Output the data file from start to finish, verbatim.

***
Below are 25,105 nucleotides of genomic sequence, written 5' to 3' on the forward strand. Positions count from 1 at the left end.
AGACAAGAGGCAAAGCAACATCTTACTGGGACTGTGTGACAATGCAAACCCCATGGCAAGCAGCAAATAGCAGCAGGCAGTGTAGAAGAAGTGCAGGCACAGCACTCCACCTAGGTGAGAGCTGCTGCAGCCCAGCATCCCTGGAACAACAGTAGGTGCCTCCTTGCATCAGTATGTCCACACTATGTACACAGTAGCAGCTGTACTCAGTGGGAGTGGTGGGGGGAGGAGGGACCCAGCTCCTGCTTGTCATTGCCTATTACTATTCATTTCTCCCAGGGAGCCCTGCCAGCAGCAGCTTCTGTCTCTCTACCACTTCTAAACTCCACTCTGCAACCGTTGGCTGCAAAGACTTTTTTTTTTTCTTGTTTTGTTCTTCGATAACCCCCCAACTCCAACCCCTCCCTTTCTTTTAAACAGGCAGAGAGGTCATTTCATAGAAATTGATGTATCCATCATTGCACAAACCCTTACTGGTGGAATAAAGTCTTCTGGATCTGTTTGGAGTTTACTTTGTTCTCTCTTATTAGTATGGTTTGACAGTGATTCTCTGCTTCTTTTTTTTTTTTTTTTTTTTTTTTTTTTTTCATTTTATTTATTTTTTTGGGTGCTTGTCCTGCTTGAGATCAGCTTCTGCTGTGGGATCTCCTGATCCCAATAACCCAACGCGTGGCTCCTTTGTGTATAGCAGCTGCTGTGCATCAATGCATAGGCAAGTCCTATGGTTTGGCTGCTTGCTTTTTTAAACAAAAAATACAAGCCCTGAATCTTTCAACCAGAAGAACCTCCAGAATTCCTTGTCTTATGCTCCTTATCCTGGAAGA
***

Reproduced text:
Below are 25,105 nucleotides of genomic sequence, written 5' to 3' on the forward strand. Positions count from 1 at the left end.
AGACAAGAGGCAAAGCAACATCTTACTGGGACTGTGTGACAATGCAAACCCCATGGCAAGCAGCAAATAGCAGCAGGCAGTGTAGAAGAAGTGCAGGCACAGCACTCCACCTAGGTGAGAGCTGCTGCAGCCCAGCATCCCTGGAACAACAGTAGGTGCCTCCTTGCATCAGTATGTCCACACTATGTACACAGTAGCAGCTGTACTCAGTGGGAGTGGTGGGGGGAGGAGGGACCCAGCTCCTGCTTGTCATTGCCTATTACTATTCATTTCTCCCAGGGAGCCCTGCCAGCAGCAGCTTCTGTCTCTCTACCACTTCTAAACTCCACTCTGCAACCGTTGGCTGCAAAGACTTTTTTTTTTTCTTGTTTTGTTCTTCGATAACCCCCCAACTCCAACCCCTCCCTTTCTTTTAAACAGGCAGAGAGGTCATTTCATAGAAATTGATGTATCCATCATTGCACAAACCCTTACTGGTGGAATAAAGTCTTCTGGATCTGTTTGGAGTTTACTTTGTTCTCTCTTATTAGTATGGTTTGACAGTGATTCTCTGCTTCTTTTTTTTTTTTTTTTTTTTTTTTTTTTTTCATTTTATTTATTTTTTTGGGTGCTTGTCCTGCTTGAGATCAGCTTCTGCTGTGGGATCTCCTGATCCCAATAACCCAACGCGTGGCTCCTTTGTGTATAGCAGCTGCTGTGCATCAATGCATAGGCAAGTCCTATGGTTTGGCTGCTTGCTTTTTTAAACAAAAAATACAAGCCCTGAATCTTTCAACCAGAAGAACCTCCAGAATTCCTTGTCTTATGCTCCTTATCCTGGAAGA